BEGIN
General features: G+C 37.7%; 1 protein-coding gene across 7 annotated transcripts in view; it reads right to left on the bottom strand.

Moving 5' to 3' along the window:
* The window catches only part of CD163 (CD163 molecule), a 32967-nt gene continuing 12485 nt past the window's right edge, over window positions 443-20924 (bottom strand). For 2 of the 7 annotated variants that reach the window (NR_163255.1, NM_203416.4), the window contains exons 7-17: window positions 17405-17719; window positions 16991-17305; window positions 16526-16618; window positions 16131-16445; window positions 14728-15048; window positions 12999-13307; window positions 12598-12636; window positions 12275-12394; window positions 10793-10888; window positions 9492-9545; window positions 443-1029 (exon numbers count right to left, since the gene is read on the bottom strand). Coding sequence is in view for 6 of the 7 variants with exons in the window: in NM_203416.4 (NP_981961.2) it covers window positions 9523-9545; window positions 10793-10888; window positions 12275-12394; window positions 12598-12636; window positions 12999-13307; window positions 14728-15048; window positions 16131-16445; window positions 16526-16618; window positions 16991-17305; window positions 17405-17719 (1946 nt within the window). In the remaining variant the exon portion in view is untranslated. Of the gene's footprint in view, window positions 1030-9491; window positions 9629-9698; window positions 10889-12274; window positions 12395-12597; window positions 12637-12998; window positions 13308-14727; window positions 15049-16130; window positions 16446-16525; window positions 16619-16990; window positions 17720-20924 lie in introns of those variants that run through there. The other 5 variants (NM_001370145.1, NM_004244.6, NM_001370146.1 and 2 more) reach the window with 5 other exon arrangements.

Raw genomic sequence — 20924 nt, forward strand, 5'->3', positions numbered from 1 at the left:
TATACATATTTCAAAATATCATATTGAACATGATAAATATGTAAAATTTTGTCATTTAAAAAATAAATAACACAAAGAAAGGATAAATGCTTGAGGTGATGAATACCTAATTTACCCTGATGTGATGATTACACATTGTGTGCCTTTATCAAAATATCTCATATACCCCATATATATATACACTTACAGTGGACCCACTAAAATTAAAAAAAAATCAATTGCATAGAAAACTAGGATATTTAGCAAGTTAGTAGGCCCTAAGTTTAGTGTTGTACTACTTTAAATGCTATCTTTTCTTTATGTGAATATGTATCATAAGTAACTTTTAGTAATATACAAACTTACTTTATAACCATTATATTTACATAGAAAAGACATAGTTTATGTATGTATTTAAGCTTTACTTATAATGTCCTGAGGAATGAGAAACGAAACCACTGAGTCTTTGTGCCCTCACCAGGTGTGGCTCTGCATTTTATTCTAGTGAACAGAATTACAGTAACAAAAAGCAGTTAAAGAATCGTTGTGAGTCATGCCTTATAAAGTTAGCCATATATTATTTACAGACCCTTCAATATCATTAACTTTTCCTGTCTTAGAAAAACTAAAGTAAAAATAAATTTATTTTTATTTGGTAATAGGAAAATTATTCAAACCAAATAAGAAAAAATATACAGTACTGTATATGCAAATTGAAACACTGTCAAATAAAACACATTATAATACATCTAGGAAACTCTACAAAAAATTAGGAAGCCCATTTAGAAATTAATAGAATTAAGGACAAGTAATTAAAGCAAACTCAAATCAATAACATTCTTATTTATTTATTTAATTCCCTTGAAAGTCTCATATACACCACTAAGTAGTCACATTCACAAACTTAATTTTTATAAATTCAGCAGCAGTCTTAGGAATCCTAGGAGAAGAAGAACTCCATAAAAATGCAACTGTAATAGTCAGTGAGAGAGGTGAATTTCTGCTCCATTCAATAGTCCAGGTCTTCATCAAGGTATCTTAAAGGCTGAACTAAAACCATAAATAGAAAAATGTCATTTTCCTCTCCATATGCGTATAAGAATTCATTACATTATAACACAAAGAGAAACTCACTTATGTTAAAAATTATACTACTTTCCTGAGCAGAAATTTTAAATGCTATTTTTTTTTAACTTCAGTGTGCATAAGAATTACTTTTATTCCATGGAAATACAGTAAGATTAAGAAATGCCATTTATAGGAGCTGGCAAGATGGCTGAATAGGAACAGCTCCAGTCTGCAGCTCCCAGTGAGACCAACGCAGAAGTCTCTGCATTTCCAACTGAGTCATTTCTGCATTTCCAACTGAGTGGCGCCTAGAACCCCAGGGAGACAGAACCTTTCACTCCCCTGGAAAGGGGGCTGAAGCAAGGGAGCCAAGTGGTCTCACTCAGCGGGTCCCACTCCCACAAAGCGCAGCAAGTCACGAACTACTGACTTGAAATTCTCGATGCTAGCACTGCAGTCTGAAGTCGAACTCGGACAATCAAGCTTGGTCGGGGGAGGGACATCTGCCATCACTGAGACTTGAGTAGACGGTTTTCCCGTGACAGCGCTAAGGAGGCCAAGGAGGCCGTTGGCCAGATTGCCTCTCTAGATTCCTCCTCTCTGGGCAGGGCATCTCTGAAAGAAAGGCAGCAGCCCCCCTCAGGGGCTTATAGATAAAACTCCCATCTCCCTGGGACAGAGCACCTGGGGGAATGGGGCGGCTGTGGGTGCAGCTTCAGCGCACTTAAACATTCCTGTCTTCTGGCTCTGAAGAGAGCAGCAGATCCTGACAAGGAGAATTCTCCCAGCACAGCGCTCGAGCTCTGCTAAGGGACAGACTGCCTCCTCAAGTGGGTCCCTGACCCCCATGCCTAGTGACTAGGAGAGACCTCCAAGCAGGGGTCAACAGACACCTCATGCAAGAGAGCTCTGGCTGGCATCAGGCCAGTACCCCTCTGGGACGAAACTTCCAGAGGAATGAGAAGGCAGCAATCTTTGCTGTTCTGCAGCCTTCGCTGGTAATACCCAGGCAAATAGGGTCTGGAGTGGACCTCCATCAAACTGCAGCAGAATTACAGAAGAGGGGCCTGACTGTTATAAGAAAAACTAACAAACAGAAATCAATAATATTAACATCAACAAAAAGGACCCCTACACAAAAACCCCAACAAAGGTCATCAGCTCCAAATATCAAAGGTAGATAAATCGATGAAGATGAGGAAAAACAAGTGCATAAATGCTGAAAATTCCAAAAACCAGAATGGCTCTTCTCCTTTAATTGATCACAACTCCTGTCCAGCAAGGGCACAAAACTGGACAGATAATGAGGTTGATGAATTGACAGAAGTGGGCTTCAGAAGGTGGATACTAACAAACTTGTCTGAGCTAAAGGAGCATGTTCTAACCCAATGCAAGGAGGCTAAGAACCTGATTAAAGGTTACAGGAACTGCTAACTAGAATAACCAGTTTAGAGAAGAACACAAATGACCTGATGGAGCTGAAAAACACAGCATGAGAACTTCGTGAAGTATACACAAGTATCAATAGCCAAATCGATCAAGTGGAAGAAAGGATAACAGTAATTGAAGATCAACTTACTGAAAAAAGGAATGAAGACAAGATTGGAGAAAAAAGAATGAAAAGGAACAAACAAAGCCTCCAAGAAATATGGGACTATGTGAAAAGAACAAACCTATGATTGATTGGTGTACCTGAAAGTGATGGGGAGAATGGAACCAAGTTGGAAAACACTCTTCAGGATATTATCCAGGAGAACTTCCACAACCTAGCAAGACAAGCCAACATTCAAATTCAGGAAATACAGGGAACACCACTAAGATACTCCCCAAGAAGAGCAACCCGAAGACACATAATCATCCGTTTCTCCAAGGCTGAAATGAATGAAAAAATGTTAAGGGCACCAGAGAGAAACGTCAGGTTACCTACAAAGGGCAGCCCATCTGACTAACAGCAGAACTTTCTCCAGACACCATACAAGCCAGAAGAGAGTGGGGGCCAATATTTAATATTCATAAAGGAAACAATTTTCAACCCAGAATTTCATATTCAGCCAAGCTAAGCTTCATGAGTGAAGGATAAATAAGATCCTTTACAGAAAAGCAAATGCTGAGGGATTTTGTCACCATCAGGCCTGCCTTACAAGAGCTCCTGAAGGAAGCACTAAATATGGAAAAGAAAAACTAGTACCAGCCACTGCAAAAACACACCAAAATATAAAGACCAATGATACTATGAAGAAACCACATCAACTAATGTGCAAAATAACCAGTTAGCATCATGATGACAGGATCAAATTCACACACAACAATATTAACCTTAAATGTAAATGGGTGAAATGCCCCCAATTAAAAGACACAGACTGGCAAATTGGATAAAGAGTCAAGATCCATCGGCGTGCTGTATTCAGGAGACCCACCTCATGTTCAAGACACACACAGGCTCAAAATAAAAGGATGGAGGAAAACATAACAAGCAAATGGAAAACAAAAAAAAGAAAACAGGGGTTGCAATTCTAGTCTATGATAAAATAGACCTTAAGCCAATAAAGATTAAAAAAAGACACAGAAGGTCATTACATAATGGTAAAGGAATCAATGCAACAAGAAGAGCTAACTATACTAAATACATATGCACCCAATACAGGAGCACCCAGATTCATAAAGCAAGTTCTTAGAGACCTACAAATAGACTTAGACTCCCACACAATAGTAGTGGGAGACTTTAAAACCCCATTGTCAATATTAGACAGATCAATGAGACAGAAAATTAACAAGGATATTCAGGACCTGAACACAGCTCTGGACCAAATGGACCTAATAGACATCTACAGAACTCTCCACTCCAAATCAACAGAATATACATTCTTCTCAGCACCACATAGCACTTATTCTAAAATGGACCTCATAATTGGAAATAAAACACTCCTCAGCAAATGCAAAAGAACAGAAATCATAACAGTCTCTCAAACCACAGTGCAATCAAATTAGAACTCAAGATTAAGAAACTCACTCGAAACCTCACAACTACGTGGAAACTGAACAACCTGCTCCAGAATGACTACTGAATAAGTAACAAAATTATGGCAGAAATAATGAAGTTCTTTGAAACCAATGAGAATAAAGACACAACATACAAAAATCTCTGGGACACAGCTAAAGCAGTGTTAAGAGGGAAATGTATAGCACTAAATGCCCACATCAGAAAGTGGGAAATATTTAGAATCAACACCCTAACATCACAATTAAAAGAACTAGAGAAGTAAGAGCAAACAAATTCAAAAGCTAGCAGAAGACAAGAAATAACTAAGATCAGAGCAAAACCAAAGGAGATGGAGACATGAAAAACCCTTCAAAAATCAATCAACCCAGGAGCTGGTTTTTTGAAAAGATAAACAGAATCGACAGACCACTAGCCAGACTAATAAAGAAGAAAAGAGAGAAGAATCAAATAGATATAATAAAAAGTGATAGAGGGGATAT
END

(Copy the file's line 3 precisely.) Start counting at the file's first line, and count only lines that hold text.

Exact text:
* The window catches only part of CD163 (CD163 molecule), a 32967-nt gene continuing 12485 nt past the window's right edge, over window positions 443-20924 (bottom strand). For 2 of the 7 annotated variants that reach the window (NR_163255.1, NM_203416.4), the window contains exons 7-17: window positions 17405-17719; window positions 16991-17305; window positions 16526-16618; window positions 16131-16445; window positions 14728-15048; window positions 12999-13307; window positions 12598-12636; window positions 12275-12394; window positions 10793-10888; window positions 9492-9545; window positions 443-1029 (exon numbers count right to left, since the gene is read on the bottom strand). Coding sequence is in view for 6 of the 7 variants with exons in the window: in NM_203416.4 (NP_981961.2) it covers window positions 9523-9545; window positions 10793-10888; window positions 12275-12394; window positions 12598-12636; window positions 12999-13307; window positions 14728-15048; window positions 16131-16445; window positions 16526-16618; window positions 16991-17305; window positions 17405-17719 (1946 nt within the window). In the remaining variant the exon portion in view is untranslated. Of the gene's footprint in view, window positions 1030-9491; window positions 9629-9698; window positions 10889-12274; window positions 12395-12597; window positions 12637-12998; window positions 13308-14727; window positions 15049-16130; window positions 16446-16525; window positions 16619-16990; window positions 17720-20924 lie in introns of those variants that run through there. The other 5 variants (NM_001370145.1, NM_004244.6, NM_001370146.1 and 2 more) reach the window with 5 other exon arrangements.